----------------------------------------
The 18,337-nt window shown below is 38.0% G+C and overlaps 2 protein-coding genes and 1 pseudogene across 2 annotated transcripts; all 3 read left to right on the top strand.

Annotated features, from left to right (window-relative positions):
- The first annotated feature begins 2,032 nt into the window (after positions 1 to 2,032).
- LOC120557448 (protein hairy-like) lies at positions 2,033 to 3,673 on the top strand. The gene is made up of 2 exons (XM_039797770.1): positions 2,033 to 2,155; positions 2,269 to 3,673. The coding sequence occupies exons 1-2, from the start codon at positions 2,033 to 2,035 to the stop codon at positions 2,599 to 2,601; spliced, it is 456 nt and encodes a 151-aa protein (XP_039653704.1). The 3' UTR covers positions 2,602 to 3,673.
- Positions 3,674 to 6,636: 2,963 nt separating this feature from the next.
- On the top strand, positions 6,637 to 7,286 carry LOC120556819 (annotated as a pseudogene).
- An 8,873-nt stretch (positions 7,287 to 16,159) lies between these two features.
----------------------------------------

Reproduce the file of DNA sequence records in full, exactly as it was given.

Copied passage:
The 18,337-nt window shown below is 38.0% G+C and overlaps 2 protein-coding genes and 1 pseudogene across 2 annotated transcripts; all 3 read left to right on the top strand.

Annotated features, from left to right (window-relative positions):
- The first annotated feature begins 2,032 nt into the window (after positions 1 to 2,032).
- LOC120557448 (protein hairy-like) lies at positions 2,033 to 3,673 on the top strand. The gene is made up of 2 exons (XM_039797770.1): positions 2,033 to 2,155; positions 2,269 to 3,673. The coding sequence occupies exons 1-2, from the start codon at positions 2,033 to 2,035 to the stop codon at positions 2,599 to 2,601; spliced, it is 456 nt and encodes a 151-aa protein (XP_039653704.1). The 3' UTR covers positions 2,602 to 3,673.
- Positions 3,674 to 6,636: 2,963 nt separating this feature from the next.
- On the top strand, positions 6,637 to 7,286 carry LOC120556819 (annotated as a pseudogene).
- An 8,873-nt stretch (positions 7,287 to 16,159) lies between these two features.